Getting back to the workshop, I really want to thank Dennis Mancl Steve Fraser for nice facilitation and final write-up, and especially Bill Opdyke, who invented the concept of "refactoring" and started the new world of design.
Author: hiranabe (8:33 am)
Mary and Tom Poppendieck wrote in their new lean book "Leading Lean Software Development: The Results Are Not The Point " that if you have too a long list of user requests, limit it to the length that fits to your thoughput. And in their talk I heard one episode of their client where they accutally saw a list you would have to spend *years* to catch up, so they said to them "Discard the older part. you cannnot do with them anyway."
Discard the older part ? They are waiting for loooong time. I thought this idea was counter-intuitive. But I recalled Jim Coplien's pattern for telecommunication "call half queueing".(I don't remember the correct name of the pattern, but should be a reference somewhere) It says, if the waiting call list is very long, the next call to be connected is the newest call(the last arrived call), not the oldest call(first arrived call). This is the real-world implementation, and supported by psychology... a long waiting call can possibly be giving up.
More generally, the older part of the long request list has a good chance of being "stale".
If you think this is wrong, imagine you have a pile of unread newspaper. Do you read from the bottom of the pile or from the top ?
Or to be more upto-date, think about a long unread timeline of your twitter. Do you like to read the older part first ? I would start reading backward from the fresher tweets.
Any thoughts or comments ?
As a product owner of astah*, UML and mindmapping editor, I'm thinking I should think more about priorities and how to notify the source of requests.... and else.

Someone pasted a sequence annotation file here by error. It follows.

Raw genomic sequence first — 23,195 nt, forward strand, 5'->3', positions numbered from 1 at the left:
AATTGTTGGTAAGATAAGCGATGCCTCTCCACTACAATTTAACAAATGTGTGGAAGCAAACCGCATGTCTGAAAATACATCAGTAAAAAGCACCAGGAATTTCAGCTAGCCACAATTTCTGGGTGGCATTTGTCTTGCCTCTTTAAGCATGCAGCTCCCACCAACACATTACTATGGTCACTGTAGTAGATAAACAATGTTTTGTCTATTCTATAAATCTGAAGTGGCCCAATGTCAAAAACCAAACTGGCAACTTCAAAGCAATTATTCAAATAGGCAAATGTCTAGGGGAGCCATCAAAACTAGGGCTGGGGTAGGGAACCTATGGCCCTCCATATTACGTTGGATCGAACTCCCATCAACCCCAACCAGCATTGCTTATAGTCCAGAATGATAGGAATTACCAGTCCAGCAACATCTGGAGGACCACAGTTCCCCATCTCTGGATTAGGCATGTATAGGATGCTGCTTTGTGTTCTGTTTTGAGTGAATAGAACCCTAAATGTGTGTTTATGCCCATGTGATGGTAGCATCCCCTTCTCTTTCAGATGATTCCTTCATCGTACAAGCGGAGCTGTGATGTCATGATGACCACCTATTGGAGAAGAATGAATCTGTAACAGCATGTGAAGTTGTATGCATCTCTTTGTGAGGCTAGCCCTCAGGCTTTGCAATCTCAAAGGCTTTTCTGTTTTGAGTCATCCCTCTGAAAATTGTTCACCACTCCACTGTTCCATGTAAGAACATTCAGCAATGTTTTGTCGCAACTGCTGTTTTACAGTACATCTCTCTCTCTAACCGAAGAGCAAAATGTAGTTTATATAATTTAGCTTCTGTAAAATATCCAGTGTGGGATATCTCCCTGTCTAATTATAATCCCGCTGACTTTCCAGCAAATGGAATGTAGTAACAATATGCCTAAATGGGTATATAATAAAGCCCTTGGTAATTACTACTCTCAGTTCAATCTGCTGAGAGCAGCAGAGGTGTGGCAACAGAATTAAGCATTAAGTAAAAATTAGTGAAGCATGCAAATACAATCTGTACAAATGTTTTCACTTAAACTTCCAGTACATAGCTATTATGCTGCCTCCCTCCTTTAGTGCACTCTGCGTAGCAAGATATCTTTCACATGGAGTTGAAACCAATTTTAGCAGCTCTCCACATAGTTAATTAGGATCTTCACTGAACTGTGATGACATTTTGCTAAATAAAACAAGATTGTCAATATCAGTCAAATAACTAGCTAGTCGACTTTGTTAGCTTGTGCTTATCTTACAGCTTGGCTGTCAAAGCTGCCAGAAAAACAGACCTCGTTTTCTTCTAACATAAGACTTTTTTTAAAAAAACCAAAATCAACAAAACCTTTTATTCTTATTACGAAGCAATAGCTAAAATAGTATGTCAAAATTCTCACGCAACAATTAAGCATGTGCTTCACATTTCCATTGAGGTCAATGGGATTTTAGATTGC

Author: hiranabe (7:55 am)
After Agile has been adopted so widely, scaling agility across the enterprise is now a topic for these years.
In this blog, I ponder two ways to scale Agile -- a "Tree" and a "River" as metaphores in the mother nature.
This is a natural extension of Scrum from a team to a project of scrum teams or a progam of scrum projects, and maybe to a company with a product portofolio.
In this model, typically each scrum team has standups everyday and retrospectives after each sprint, while scrum masters form an upper level scrum and have standups and retrospectives after the ones of the sub-teams. Even a company board meeting can be seen as a top level scrum. In this way, tree type scaling shares (and needs) strong synchronization of the teams though out the organization. I assume Jeff Sutherland's Patient Keeper and its Type C Scrum is a good example of this strong "scrum" company.
A tree shares a rhythm, location, climate, mood and so on as a living thing. It scales strongly but within a size of tree.
The other scaling strategy is to connect different teams such as a marketing team, development team, and QA teams with queues between them.
I would call this a "River" or lean type scaling, where multiple teams
work asynchronously in their own rhythm and culture using buffers inbetween. Lean is an attitude to make value flow seeing the whole.